By now you’ve likely come across Digg’s terrific piece on viral audio. And if you haven’t ventured beyond the headline, it’s worth a read. The piece picks apart this question: How come audio never goes viral?
That’s a question we’ve been exploring over the past year here at NPR Digital Services. We set out to solve the viral audio challenge and we’ve discovered a few things worth adding to the conversation
(Keep in mind: these finding are based on a small sample size.)
We’ve heard this a lot lately: Fun stories, not serious stories, work on social media.
But we’ve found otherwise. You can shape serious stories to make them shareable and more informative for the public. We’re not talking about watering down serious journalism — we’re talking about crafting stories for the digital audience.
This happens every day in the Local Stories Project, which curates the most shareable member station content and distributes it through the NPR Facebook page. We’ve seen that people have an appetite for interacting with important stories that affect their lives. We found similar results in our research into the types of local stories that foster engagement.
Still, we wanted to be sure. Can serious stories actually get as much attention as fun ones on social media? And how can reporters and editors shape serious stories so that the audience will like, share, comment, retweet, etc.?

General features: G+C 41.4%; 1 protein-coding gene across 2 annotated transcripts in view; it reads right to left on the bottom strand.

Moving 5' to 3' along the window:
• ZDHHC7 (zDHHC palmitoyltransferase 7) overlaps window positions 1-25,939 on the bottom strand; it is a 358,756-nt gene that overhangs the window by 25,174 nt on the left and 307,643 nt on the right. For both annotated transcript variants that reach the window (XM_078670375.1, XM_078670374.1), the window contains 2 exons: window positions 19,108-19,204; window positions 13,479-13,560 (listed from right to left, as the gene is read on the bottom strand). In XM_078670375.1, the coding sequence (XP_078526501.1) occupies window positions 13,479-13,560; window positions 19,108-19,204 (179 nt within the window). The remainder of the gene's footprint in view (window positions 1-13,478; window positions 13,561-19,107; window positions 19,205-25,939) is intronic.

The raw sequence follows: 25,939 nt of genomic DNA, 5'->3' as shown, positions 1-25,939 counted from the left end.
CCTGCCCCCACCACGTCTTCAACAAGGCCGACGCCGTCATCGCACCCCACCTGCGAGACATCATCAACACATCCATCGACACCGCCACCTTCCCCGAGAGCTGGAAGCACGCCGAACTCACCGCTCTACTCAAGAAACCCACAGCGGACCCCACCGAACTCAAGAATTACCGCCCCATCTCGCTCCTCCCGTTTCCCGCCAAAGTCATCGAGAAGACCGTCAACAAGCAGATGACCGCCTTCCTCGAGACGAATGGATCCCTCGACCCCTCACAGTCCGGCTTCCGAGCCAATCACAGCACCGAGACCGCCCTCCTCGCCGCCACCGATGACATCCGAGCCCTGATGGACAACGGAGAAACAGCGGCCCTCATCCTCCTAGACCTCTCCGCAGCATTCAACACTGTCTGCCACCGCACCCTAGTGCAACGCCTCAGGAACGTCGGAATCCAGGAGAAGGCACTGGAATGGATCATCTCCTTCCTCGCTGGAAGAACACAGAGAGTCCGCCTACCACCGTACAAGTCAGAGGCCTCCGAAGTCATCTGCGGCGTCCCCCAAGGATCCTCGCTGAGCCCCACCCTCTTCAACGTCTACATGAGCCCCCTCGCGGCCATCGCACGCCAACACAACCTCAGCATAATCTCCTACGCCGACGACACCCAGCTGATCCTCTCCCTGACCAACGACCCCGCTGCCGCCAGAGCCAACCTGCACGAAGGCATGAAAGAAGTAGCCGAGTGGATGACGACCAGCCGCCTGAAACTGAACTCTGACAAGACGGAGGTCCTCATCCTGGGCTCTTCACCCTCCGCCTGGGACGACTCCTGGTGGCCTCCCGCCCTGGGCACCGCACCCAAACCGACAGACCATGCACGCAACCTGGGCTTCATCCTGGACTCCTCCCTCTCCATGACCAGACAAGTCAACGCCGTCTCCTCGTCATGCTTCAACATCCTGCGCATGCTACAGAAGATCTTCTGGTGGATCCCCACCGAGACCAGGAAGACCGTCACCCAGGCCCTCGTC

To help answer these questions, we reviewed 809 stories from the Local Stories Project that we then classified as either fun or serious. These were station stories that were posted to the NPR Facebook page and geotargeted — only people in each station’s local region could see them.
The surprising results offer insight into how serious stories can be shareable.
How do you make a serious story shareable? Through the Local Stories Project, we’ve found that serious stories can be just as -- and sometimes more -- shareable than fun stories. See our definitions of serious and fun stories.
Is there a world renowned professor at a nearby university? How about a famous local chef? A local filmmaker, artist or writer? The people who make up your community don't have to just be sources in stories — they can be part of the storytelling process. This is the idea behind Cognoscenti, WBUR's new ideas and opinions site. The site is made up of contributors from Boston's community of thinkers and influencers.
In this webinar we had a conversation with Iris Adler and Frannie Carr Toth, who run Cognoscenti.
What is the Local Stories Project? In a nutshell, it’s a collaborative project between NPR Digital Services and stations. We take local public media stories, make them shareable and deliver them to the people who care most about them. The result: huge spikes in traffic to member station sites, hundreds of shares and localized community-focused comment threads.
We started this project in 2011 as a Facebook experiment with one station. We're now partnered with 33 stations in 28 cities, with more to come. We invite all interested public media stations to apply for the next round here.